Story-wise, the novel is a marvel and it is easy to see why it had such great influence on such later literary figures as Emily Bronte and Poe.  On the negative side, the novel is unfortunately filled with the racism and sexism of its day.  Reading the treatment of the women is not easy.  Their constant punishment will raise the hair of anyone with modern sensibility.   While the men happily go along their merry ways, you can bet any of the female characters who engages in physical intercourse- whether it be consensual sex or  rape, will either die or lose her beauty and retire into a convent.  Only one female character in the book who has had pre-marital sex is “allowed” by the author to marry the man she loves at the end.   But not until after she has suffered one of  the cruelest, most heartbreaking tragedies one can imagine.
     Accepting the book for the era it was written, I was able to greatly enjoy the story while glaring at times and being grateful that authors no longer need to punish their ladies as some sort of horrible, hypocritical “moral”.
     Recommended as a highly engaging, spellbinding, and at times, surprisingly humorous tale with a fantasic, witty end.

I shuffle the cards to clear the deck. With my eyes closed, concentrating on my brow chakra to activate the inner sight, I ask the Spirits to guide my hand to the card which represents my current state of mind on the creative writing process.
“I will shuffle nine times. Let the card on top be the current answer.”

I shuffle and turn the chosen card.

Six of Swords

bohemian gothic tarot six of wands

“Getting through a hard time calmly and quietly. Making a profound change in your life, which will take some time.” Are some of the sentences the Bohemian Gothic Tarot uses to describe the meaning of this card.

And yes, like most writers, I have gone through some difficult times with my current manuscript. There are the days when the words flow seamlessly and I bounce like an excited child as I type away. Giddy that I am a sorceress creating magic with the touch of my fingertips against the keys. There are the times when my brain is frazzled and I just can’t get the images in my head down onto that screen, and I wonder how I ever wrote two novels when I can’t even now get one damned paragaph down. More often than not, there are the okay days, when the words don’t flow, but with patience and faith, they do eventually come.

As I gaze at the picture above, I see a woman asleep, floating on a boat. The water, so symbolic of dreams. Below, is her double. Awake, and staring up at her twin. The conscious and subconscious.

To create one must go deep, deep within themselves into the forests of their mind. This is where story ideas and characters are found. Yet it is the conscious which enables us to weave tales in a comprehensible fashion. To revise and edit and make all words clear and meaningful.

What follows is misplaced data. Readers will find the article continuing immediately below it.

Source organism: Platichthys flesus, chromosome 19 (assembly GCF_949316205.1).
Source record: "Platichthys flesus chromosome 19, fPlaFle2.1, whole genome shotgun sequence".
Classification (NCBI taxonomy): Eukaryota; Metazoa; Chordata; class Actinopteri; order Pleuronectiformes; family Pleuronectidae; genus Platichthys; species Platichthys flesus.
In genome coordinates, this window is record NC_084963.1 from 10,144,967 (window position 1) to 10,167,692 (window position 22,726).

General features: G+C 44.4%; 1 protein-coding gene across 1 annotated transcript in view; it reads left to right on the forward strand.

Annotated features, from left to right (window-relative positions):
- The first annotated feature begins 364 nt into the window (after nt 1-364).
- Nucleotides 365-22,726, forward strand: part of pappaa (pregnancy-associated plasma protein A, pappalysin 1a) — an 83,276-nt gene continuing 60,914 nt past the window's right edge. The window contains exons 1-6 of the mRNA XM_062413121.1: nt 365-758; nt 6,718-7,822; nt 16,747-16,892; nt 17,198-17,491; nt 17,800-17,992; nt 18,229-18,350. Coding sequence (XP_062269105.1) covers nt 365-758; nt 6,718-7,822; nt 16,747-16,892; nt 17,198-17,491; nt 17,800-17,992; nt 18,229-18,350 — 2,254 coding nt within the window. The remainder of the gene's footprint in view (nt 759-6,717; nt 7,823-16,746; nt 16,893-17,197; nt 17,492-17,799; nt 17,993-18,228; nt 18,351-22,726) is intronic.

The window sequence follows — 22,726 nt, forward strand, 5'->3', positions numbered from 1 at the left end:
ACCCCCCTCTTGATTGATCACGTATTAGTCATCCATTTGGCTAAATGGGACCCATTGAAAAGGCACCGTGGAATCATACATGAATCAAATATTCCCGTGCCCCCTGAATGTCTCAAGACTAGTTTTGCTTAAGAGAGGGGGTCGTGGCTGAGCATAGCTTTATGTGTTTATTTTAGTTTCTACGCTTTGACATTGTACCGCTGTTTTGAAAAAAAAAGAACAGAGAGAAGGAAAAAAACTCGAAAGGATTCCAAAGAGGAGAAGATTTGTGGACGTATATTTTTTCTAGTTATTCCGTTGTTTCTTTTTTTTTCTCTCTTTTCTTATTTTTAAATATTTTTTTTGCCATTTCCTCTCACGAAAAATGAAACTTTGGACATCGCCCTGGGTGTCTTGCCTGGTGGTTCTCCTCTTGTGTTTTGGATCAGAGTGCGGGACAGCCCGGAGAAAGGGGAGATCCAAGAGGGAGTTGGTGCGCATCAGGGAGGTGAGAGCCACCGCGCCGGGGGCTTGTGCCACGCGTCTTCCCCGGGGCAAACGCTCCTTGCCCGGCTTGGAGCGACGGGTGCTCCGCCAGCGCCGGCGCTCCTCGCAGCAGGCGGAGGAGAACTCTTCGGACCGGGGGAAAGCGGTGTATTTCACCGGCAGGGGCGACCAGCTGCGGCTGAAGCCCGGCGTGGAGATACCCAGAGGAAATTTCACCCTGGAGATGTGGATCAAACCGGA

It is a beautiful mental dance.

And yes, it often takes a lot of time.

And that, is all right.

“Writing about the unholy is one way of writing about what is sacred. ”- Clive Barker

“Be regular and orderly in your life, that you may be violent and original in your work.” ― Clive Barker

“Welcome to the worst nightmare of all, reality!”― Clive Barker

“Gather experience… Look at what you should not look at. A feeling of anxiety is the sure and certain evidence that you should do this.”
― Clive Barker

“At best you can hold death at bay, you can pretend it isn’t there; but to deny it totally is a sickness. And I think that horror fiction is one of the ways to approach these problems, and, perversely perhaps, to enjoy a vicarious confrontation with them.” ― Clive Barker

“Nothing ever begins. There is no first moment; no single word or place from which this or any other story springs” ― Clive Barker

“I don’t like to make a distinction between the writer and the painter , finally , because I do both things anyway . Everybody’s dreaming and trying to put down their dreams in the way that their hand knows best . I feel as much a unity , as much comradeship , with painters as I do writers .”― Clive Barker

“The whole point about vision is that it’s very individual, it’s very personal, and it has to be confessional. It has to be something which hurts – the pulling out of it and putting it on the page hurts. Art can be about the individual writer’s response to his or her condition, and if that response comes out of a predigested belief about what the audience wants to hear about the writer’s condition, then it has no truth, it has no validity. You either write with your own blood or nobody’s. Otherwise it’s just ink.”― Clive Barker

“Keep it simple. Trust your imagination. Discover what is unique about your imagination. Don’t simply read a story and copy it.
I go into myself. Then I transcribe what visions I have. If those ideas are original, and you are devoted, you will go far.” ― Clive Barker

“Don’t bury personal obsessions. Capitalize on them. “The connection between personal obsession and the work you do is the most important thing.”

— Be yourself. “Singularity is what you need.”

— Avoid self-censorship: “We are very self-critical in a way that can be very destructive. In our culture there are voices in our head which have taught us to say, `Oh, I wouldn’t do that if I were you.’ Don’t ever think about anybody peering over your shoulder.”